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War-weary civilians protesting in Yemen, calling on the UN for action to end a civil war that's pushed the country to the brink of famine. And killed at least 10,000 people, the hopes for much anticipated peace talks now hang in the balance.>> To reactivate the peace process, as I say.
>> One side has failed to show up in Geneva, with the Saudi-backed Yemen government delegation. Warning that it'll leave Friday, if representatives of the Iran-aligned Houthi Movement are a no show. Reuters', Tom Miles, had said it would be a slow start.>> The UN Envoy to Yemen, Martin Griffiths, whose mediating the talks, said he wants this to be what he calls, consultations.
Not full peace talks themselves, but like a first step on the road towards getting back to the proper negotiating table.>> The consultations will focus.>> So his idea at the outset, is to have the two sides try to build some trust and confidence between them. To find some way of coming together to send some signal to the Yemeni people and to the world, that they can actually work together.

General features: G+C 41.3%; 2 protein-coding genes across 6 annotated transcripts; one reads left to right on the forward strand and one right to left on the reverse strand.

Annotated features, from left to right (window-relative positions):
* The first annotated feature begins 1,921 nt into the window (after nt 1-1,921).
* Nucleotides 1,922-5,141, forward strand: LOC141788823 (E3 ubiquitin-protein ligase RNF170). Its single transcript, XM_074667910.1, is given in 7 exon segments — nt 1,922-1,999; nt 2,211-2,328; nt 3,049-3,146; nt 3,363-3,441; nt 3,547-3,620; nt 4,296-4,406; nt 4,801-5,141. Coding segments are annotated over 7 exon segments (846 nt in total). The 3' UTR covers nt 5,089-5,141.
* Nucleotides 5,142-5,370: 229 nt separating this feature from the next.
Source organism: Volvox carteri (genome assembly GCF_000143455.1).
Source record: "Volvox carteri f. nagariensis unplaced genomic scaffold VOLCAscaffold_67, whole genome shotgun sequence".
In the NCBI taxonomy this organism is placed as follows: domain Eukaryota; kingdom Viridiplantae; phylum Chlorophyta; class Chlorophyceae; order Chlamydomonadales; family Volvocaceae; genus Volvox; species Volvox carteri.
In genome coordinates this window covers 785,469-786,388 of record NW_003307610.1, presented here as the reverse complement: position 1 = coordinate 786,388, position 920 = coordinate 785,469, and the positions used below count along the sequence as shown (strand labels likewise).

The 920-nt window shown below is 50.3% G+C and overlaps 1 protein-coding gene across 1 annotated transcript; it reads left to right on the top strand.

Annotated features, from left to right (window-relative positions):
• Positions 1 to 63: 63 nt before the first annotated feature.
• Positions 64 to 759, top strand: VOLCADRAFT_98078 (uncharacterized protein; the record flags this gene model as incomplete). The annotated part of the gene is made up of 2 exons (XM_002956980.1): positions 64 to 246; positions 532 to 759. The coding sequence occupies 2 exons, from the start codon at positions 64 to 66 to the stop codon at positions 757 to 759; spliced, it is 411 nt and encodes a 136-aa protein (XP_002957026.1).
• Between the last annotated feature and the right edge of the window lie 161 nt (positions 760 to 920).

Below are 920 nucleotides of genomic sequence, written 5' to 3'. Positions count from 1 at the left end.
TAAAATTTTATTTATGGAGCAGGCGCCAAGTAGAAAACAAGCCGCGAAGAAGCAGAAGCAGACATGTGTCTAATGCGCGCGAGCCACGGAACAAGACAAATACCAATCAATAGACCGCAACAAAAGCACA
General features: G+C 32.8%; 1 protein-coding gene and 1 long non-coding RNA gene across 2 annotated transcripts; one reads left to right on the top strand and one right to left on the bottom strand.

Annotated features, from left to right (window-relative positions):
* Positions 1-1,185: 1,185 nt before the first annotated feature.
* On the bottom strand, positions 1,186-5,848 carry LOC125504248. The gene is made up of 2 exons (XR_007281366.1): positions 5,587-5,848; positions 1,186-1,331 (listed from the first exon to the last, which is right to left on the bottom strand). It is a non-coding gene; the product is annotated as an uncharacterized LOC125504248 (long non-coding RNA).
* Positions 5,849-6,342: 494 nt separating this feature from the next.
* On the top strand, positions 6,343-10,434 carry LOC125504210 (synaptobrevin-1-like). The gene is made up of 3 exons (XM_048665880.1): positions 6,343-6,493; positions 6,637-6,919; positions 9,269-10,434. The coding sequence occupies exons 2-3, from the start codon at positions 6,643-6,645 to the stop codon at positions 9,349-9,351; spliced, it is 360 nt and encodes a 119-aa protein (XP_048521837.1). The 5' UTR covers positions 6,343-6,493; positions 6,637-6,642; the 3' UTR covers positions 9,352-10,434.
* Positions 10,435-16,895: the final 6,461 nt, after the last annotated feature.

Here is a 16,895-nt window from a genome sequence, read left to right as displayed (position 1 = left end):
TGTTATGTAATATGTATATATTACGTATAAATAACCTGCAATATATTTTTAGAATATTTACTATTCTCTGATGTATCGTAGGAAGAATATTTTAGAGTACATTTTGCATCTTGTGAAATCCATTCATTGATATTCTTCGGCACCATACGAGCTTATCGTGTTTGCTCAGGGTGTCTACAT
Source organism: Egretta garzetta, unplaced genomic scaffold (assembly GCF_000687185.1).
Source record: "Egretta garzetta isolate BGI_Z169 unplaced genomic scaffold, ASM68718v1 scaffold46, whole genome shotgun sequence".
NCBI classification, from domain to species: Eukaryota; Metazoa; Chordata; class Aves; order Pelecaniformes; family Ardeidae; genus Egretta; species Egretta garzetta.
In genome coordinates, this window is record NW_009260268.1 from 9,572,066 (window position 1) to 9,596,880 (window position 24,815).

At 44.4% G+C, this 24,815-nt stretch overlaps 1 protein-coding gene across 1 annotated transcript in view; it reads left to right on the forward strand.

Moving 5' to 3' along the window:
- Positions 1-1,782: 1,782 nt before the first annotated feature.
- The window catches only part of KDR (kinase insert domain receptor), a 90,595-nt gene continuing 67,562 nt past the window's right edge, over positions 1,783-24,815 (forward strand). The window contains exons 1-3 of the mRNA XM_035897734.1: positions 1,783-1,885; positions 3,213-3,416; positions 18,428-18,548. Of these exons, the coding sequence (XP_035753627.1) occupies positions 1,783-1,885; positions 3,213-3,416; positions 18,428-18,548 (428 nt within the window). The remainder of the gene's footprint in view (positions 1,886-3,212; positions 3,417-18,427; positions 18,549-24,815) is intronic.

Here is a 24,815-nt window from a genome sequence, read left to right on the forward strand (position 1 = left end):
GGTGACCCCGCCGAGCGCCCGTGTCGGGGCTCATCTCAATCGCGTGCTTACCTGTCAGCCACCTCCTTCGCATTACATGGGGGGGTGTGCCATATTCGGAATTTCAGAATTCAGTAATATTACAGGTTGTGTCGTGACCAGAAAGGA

He says, they don't need to be in the same room to begin with necessarily, but the idea is to get them talking. To get them warmed up, and to get them to agree on something, the big worry in the war. Is that the Saudi-led coalition could be on the brink of launching an assault on the port city of Hodeidah.
Which is really the lifeline for Yemen, Yemen has very little of its own food and medicines, it has to import everything. And Hodeidah has been serving as an aid hub, the reason for optimism. Is that the UN Security Council is united in backing this effort, and that means obviously, Russia, China, the United States.
And Britain and France, all the permanent members, who so often we see divided on major issues. Here, they're all pushing in the same direction, and they all seem to want to have a deal.>> There'll be no talks Friday, the International Envoy now trying to persuade the Houthi's to come to the Swiss city.